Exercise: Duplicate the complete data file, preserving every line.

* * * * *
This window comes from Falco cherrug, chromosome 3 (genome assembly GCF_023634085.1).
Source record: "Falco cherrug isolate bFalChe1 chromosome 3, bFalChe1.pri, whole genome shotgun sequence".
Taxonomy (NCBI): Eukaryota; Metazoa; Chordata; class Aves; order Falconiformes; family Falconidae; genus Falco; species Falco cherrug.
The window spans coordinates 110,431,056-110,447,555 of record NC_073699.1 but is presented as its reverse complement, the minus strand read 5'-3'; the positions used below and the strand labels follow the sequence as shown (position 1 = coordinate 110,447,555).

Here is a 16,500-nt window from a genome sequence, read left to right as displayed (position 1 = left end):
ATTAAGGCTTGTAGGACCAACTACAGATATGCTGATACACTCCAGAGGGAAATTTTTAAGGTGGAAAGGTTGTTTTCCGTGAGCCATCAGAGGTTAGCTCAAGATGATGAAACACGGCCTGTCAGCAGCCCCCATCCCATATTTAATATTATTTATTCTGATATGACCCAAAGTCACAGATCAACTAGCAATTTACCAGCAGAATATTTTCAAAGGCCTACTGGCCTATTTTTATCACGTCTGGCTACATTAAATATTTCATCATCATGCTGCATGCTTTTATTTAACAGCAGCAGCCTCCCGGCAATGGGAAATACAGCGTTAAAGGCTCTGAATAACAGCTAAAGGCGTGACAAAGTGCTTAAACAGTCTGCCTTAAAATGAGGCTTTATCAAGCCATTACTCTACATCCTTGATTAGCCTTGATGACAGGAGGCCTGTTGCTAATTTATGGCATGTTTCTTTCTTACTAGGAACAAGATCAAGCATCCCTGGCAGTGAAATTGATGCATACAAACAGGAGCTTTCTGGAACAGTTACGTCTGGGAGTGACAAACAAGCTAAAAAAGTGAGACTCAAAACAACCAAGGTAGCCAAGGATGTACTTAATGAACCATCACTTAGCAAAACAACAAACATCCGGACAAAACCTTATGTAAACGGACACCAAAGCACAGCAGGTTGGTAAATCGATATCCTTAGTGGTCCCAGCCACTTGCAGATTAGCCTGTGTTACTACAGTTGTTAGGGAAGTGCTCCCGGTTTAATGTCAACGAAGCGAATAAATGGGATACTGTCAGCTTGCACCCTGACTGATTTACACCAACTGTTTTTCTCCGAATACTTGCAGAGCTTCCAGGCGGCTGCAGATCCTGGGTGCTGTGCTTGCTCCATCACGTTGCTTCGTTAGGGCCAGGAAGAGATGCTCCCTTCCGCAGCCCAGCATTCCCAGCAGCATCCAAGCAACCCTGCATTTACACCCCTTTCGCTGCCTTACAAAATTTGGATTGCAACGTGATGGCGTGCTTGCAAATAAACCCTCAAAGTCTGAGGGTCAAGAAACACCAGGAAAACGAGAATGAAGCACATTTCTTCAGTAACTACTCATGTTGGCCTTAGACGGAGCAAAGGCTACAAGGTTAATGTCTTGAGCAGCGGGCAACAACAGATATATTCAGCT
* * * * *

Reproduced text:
This window comes from Falco cherrug, chromosome 3 (genome assembly GCF_023634085.1).
Source record: "Falco cherrug isolate bFalChe1 chromosome 3, bFalChe1.pri, whole genome shotgun sequence".
Taxonomy (NCBI): Eukaryota; Metazoa; Chordata; class Aves; order Falconiformes; family Falconidae; genus Falco; species Falco cherrug.
The window spans coordinates 110,431,056-110,447,555 of record NC_073699.1 but is presented as its reverse complement, the minus strand read 5'-3'; the positions used below and the strand labels follow the sequence as shown (position 1 = coordinate 110,447,555).

Here is a 16,500-nt window from a genome sequence, read left to right as displayed (position 1 = left end):
ATTAAGGCTTGTAGGACCAACTACAGATATGCTGATACACTCCAGAGGGAAATTTTTAAGGTGGAAAGGTTGTTTTCCGTGAGCCATCAGAGGTTAGCTCAAGATGATGAAACACGGCCTGTCAGCAGCCCCCATCCCATATTTAATATTATTTATTCTGATATGACCCAAAGTCACAGATCAACTAGCAATTTACCAGCAGAATATTTTCAAAGGCCTACTGGCCTATTTTTATCACGTCTGGCTACATTAAATATTTCATCATCATGCTGCATGCTTTTATTTAACAGCAGCAGCCTCCCGGCAATGGGAAATACAGCGTTAAAGGCTCTGAATAACAGCTAAAGGCGTGACAAAGTGCTTAAACAGTCTGCCTTAAAATGAGGCTTTATCAAGCCATTACTCTACATCCTTGATTAGCCTTGATGACAGGAGGCCTGTTGCTAATTTATGGCATGTTTCTTTCTTACTAGGAACAAGATCAAGCATCCCTGGCAGTGAAATTGATGCATACAAACAGGAGCTTTCTGGAACAGTTACGTCTGGGAGTGACAAACAAGCTAAAAAAGTGAGACTCAAAACAACCAAGGTAGCCAAGGATGTACTTAATGAACCATCACTTAGCAAAACAACAAACATCCGGACAAAACCTTATGTAAACGGACACCAAAGCACAGCAGGTTGGTAAATCGATATCCTTAGTGGTCCCAGCCACTTGCAGATTAGCCTGTGTTACTACAGTTGTTAGGGAAGTGCTCCCGGTTTAATGTCAACGAAGCGAATAAATGGGATACTGTCAGCTTGCACCCTGACTGATTTACACCAACTGTTTTTCTCCGAATACTTGCAGAGCTTCCAGGCGGCTGCAGATCCTGGGTGCTGTGCTTGCTCCATCACGTTGCTTCGTTAGGGCCAGGAAGAGATGCTCCCTTCCGCAGCCCAGCATTCCCAGCAGCATCCAAGCAACCCTGCATTTACACCCCTTTCGCTGCCTTACAAAATTTGGATTGCAACGTGATGGCGTGCTTGCAAATAAACCCTCAAAGTCTGAGGGTCAAGAAACACCAGGAAAACGAGAATGAAGCACATTTCTTCAGTAACTACTCATGTTGGCCTTAGACGGAGCAAAGGCTACAAGGTTAATGTCTTGAGCAGCGGGCAACAACAGATATATTCAGCT